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There is little debate remaining that the United States has a significant problem with the recidivism of former prisoners. Department of Justice statistics show that one-third of released prisoners are rearrested in their first year outside prison walls. Within three years, that number jumps to 50 percent, and then to 75 percent over five years.
“My name is Carlos,” the letter begins. “I am 44 years old, a husband and father who is incarcerated, and has been for going on 9 years.”
Carlos is one of thousands of men and women who have been a part of Prison Fellowship’s in-prison programs.
In the community where I grew up, my father had a friend named Albert. Albert was known throughout town as a drunk, but my father stuck by him, anyway. He saw not who Albert was, but who he could be—a child of God full of love and joy.
For the last 14 years, there have been no yard events at Salinas Valley State Prison in California. Previous activities at the facility had resulted in violent acts, including a stabbing near the performance stage, and convinced prison officials to forgo any such programming for the safety of both performers and prisoners.
When I was growing up my father had a favorite saying. “There are two types of people in the world,” he would say, “those who need to share the Gospel, and those who need to hear it. So if you’re not sharing it …”
The words he left unsaid did most of the talking, and I always knew he meant it sincerely.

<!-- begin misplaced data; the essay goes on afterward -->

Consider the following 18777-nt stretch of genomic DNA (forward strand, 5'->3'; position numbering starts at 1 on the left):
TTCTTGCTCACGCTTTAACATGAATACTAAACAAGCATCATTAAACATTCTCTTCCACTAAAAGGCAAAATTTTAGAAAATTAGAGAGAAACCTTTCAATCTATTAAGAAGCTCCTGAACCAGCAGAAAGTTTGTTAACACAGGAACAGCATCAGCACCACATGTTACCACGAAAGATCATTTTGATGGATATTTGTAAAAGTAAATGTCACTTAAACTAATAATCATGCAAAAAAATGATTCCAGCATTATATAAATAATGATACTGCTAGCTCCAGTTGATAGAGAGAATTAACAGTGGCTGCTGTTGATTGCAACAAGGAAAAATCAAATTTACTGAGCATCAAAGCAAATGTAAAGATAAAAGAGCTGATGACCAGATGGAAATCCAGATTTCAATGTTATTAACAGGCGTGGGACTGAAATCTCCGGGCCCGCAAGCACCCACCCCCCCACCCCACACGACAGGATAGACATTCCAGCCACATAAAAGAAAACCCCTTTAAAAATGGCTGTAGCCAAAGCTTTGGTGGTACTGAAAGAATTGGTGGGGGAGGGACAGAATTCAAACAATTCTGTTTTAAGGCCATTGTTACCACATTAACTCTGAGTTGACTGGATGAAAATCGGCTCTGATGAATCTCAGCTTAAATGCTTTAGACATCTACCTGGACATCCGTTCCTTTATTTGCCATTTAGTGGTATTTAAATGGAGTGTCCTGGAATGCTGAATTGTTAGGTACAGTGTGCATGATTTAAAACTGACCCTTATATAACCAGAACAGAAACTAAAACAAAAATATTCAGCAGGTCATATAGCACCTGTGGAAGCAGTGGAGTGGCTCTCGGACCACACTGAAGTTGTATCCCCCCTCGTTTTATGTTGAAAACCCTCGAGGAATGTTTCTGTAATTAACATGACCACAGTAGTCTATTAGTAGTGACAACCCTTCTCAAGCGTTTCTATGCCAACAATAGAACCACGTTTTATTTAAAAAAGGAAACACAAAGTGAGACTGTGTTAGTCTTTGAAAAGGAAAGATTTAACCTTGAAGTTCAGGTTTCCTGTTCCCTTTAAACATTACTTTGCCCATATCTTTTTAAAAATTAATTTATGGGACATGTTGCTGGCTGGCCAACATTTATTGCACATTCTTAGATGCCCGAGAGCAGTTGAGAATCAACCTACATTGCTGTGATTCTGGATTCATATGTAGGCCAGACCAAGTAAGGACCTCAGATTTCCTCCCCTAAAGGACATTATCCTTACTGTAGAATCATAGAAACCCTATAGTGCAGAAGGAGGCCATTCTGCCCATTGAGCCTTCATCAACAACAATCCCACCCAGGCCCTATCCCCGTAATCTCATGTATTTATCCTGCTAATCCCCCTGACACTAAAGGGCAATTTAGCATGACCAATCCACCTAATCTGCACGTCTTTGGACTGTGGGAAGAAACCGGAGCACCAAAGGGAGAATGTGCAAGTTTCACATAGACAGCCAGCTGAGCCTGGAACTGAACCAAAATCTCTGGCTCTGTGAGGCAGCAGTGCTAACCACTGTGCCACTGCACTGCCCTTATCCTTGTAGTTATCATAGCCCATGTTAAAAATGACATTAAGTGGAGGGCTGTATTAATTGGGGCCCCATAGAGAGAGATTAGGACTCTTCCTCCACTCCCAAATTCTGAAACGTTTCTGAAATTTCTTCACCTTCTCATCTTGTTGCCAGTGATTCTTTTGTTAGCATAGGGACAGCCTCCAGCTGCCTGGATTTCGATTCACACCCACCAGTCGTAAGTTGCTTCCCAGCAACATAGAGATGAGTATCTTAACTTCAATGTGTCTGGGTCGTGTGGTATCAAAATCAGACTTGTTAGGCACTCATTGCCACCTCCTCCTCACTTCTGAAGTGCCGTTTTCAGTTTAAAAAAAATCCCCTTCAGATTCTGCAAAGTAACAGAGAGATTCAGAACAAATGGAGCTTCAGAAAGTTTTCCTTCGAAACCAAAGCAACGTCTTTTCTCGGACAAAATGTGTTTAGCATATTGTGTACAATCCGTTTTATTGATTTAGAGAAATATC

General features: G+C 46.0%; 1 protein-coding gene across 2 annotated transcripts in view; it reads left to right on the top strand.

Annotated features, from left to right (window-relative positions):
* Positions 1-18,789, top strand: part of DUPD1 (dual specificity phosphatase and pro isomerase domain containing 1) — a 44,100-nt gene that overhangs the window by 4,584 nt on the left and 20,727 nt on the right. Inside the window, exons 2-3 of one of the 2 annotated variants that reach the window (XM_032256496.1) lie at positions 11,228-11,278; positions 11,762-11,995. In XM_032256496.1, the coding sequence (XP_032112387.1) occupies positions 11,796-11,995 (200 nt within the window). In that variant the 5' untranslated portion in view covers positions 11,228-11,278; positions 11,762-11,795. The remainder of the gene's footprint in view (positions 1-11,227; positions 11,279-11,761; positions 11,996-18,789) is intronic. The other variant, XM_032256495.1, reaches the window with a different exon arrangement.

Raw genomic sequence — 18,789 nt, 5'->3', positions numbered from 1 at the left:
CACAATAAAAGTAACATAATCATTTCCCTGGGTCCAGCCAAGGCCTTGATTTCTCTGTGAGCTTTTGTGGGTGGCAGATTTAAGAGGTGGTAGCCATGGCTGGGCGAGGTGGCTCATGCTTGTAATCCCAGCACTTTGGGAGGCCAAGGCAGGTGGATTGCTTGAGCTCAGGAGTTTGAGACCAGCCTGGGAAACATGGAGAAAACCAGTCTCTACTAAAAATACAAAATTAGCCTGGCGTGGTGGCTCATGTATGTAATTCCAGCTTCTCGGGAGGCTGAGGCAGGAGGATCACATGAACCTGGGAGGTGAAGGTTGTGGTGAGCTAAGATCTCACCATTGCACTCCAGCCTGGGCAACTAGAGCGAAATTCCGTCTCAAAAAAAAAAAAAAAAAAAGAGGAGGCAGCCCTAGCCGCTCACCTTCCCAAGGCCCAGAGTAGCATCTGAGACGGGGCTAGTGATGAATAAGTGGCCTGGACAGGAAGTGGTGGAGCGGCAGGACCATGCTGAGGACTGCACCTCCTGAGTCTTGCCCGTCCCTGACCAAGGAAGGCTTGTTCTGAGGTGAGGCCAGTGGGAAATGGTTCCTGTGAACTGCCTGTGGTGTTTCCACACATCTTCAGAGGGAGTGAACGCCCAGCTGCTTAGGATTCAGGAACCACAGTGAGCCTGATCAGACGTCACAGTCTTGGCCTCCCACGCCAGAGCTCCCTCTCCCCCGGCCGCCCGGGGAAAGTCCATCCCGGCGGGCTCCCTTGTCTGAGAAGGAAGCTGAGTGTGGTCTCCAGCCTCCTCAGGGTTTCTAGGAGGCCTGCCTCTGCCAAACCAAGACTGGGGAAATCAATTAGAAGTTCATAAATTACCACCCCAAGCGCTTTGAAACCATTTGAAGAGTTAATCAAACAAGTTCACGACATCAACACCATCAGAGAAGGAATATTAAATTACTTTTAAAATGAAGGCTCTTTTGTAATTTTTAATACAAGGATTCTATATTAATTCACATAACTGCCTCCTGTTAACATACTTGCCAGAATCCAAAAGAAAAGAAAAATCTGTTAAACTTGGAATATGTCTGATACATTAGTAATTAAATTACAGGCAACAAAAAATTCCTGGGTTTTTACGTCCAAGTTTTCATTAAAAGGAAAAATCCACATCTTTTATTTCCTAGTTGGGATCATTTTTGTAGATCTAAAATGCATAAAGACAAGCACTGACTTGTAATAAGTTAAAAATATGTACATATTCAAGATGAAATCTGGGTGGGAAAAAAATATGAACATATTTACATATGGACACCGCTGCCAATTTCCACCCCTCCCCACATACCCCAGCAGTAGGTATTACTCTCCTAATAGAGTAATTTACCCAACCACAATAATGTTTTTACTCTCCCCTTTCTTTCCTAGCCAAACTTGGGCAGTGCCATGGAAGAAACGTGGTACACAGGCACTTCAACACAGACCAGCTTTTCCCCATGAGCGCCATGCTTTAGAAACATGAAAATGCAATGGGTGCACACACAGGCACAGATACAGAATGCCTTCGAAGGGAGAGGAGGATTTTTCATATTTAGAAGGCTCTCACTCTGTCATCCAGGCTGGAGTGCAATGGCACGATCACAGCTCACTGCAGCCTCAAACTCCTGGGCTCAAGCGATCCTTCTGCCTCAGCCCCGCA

How can a man who spent years behind bars call himself “lucky”? It’s because God used Angel Tree to soften his heart.
Answers aren’t always easy to find in prison.
Behind bars, where people search for something to give them purpose and a sense of belonging, many religions and sects peddle their beliefs. In some units, where prisoners have no access to chapel services or other special events, the Truth can be even harder to spot.
The message of our Savior’s power is just as applicable within the prison walls as it is in our communities.
The following post originally appeared on the Justice Fellowship blog.
An August report released by the National Association of Evangelicals showed that 95% of evangelical leaders have been involved in regular ministry to prisoners. “It demonstrates the evangelical conviction that God offers redemption and reconciliation to all, regardless of what they have done,” said Leith Anderson, President of the National Association of Evangelicals (NAE).